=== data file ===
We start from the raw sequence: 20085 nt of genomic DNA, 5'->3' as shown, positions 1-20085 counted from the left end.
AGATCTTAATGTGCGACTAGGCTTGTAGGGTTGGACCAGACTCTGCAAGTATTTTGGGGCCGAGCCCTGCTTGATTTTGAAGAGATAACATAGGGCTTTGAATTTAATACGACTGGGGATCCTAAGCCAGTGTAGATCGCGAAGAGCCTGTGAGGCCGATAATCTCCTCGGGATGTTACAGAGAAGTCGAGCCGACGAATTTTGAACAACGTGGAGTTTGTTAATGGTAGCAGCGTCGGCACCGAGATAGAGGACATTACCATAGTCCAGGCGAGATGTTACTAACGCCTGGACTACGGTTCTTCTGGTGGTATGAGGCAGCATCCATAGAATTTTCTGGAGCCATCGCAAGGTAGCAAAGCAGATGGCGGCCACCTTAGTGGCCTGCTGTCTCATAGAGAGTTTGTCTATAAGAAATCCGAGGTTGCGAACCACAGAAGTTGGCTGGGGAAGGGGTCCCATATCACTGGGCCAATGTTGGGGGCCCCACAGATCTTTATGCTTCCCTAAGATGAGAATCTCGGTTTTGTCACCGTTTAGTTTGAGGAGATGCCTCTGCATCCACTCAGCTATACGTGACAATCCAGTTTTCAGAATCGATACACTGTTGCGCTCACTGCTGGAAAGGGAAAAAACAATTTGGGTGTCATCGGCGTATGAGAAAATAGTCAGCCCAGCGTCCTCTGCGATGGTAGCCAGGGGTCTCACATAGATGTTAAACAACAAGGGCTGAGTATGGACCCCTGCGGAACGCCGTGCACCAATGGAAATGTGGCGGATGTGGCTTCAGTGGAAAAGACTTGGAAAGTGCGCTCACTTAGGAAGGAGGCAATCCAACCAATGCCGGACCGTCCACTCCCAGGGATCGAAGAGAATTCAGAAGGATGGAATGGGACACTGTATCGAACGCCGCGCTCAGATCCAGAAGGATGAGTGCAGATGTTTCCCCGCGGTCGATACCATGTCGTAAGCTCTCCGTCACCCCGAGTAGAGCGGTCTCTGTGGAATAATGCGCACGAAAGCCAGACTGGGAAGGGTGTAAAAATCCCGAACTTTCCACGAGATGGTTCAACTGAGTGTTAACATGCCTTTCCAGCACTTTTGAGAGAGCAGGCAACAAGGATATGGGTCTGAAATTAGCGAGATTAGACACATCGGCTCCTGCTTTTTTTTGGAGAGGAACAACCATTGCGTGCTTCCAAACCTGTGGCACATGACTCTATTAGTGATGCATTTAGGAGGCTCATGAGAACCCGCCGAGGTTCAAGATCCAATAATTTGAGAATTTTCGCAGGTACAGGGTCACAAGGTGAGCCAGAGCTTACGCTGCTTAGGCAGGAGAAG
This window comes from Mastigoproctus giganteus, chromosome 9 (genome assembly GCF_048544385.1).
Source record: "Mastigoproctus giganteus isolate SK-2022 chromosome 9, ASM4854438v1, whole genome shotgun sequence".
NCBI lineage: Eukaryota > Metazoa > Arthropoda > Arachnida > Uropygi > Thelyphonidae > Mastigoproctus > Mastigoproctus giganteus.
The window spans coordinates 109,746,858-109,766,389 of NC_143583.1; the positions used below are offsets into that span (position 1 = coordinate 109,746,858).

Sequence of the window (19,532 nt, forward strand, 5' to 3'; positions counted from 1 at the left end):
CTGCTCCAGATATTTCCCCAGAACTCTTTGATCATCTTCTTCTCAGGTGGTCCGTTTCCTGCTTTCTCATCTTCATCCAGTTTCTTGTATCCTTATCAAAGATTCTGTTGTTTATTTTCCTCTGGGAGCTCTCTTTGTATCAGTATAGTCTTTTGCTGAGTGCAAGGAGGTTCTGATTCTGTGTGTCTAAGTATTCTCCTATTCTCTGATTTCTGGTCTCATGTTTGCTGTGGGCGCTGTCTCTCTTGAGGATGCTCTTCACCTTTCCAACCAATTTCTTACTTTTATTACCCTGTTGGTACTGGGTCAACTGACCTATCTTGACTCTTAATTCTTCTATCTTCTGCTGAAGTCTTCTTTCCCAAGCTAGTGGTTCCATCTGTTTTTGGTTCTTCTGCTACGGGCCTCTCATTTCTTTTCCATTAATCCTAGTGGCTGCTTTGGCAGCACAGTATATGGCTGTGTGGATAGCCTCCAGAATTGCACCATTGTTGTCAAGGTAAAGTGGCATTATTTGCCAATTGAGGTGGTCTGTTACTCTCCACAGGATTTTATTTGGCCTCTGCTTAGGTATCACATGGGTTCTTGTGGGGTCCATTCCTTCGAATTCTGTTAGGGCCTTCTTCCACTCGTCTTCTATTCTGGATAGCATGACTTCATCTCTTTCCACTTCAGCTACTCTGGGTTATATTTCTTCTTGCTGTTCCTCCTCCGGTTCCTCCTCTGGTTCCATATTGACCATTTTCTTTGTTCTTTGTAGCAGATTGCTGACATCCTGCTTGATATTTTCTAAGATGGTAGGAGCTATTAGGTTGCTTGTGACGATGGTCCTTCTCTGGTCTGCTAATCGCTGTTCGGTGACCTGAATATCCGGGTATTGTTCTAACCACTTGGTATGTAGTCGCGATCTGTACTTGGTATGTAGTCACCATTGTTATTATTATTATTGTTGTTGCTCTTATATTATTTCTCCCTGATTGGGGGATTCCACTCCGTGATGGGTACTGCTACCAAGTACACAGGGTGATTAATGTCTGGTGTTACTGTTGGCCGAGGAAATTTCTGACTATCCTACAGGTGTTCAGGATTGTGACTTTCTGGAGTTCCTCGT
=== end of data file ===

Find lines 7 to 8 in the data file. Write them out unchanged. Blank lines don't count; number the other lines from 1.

Sequence of the window (19,532 nt, forward strand, 5' to 3'; positions counted from 1 at the left end):
CTGCTCCAGATATTTCCCCAGAACTCTTTGATCATCTTCTTCTCAGGTGGTCCGTTTCCTGCTTTCTCATCTTCATCCAGTTTCTTGTATCCTTATCAAAGATTCTGTTGTTTATTTTCCTCTGGGAGCTCTCTTTGTATCAGTATAGTCTTTTGCTGAGTGCAAGGAGGTTCTGATTCTGTGTGTCTAAGTATTCTCCTATTCTCTGATTTCTGGTCTCATGTTTGCTGTGGGCGCTGTCTCTCTTGAGGATGCTCTTCACCTTTCCAACCAATTTCTTACTTTTATTACCCTGTTGGTACTGGGTCAACTGACCTATCTTGACTCTTAATTCTTCTATCTTCTGCTGAAGTCTTCTTTCCCAAGCTAGTGGTTCCATCTGTTTTTGGTTCTTCTGCTACGGGCCTCTCATTTCTTTTCCATTAATCCTAGTGGCTGCTTTGGCAGCACAGTATATGGCTGTGTGGATAGCCTCCAGAATTGCACCATTGTTGTCAAGGTAAAGTGGCATTATTTGCCAATTGAGGTGGTCTGTTACTCTCCACAGGATTTTATTTGGCCTCTGCTTAGGTATCACATGGGTTCTTGTGGGGTCCATTCCTTCGAATTCTGTTAGGGCCTTCTTCCACTCGTCTTCTATTCTGGATAGCATGACTTCATCTCTTTCCACTTCAGCTACTCTGGGTTATATTTCTTCTTGCTGTTCCTCCTCCGGTTCCTCCTCTGGTTCCATATTGACCATTTTCTTTGTTCTTTGTAGCAGATTGCTGACATCCTGCTTGATATTTTCTAAGATGGTAGGAGCTATTAGGTTGCTTGTGACGATGGTCCTTCTCTGGTCTGCTAATCGCTGTTCGGTGACCTGAATATCCGGGTATTGTTCTAACCACTTGGTATGTAGTCGCGATCTGTACTTGGTATGTAGTCACCATTGTTATTATTATTATTGTTGTTGCTCTTATATTATTTCTCCCTGATTGGGGGATTCCACTCCGTGATGGGTACTGCTACCAAGTACACAGGGTGATTAATGTCTGGTGTTACTGTTGGCCGAGGAAATTTCTGACTATCCTACAGGTGTTCAGGATTGTGACTTTCTGGAGTTCCTCGT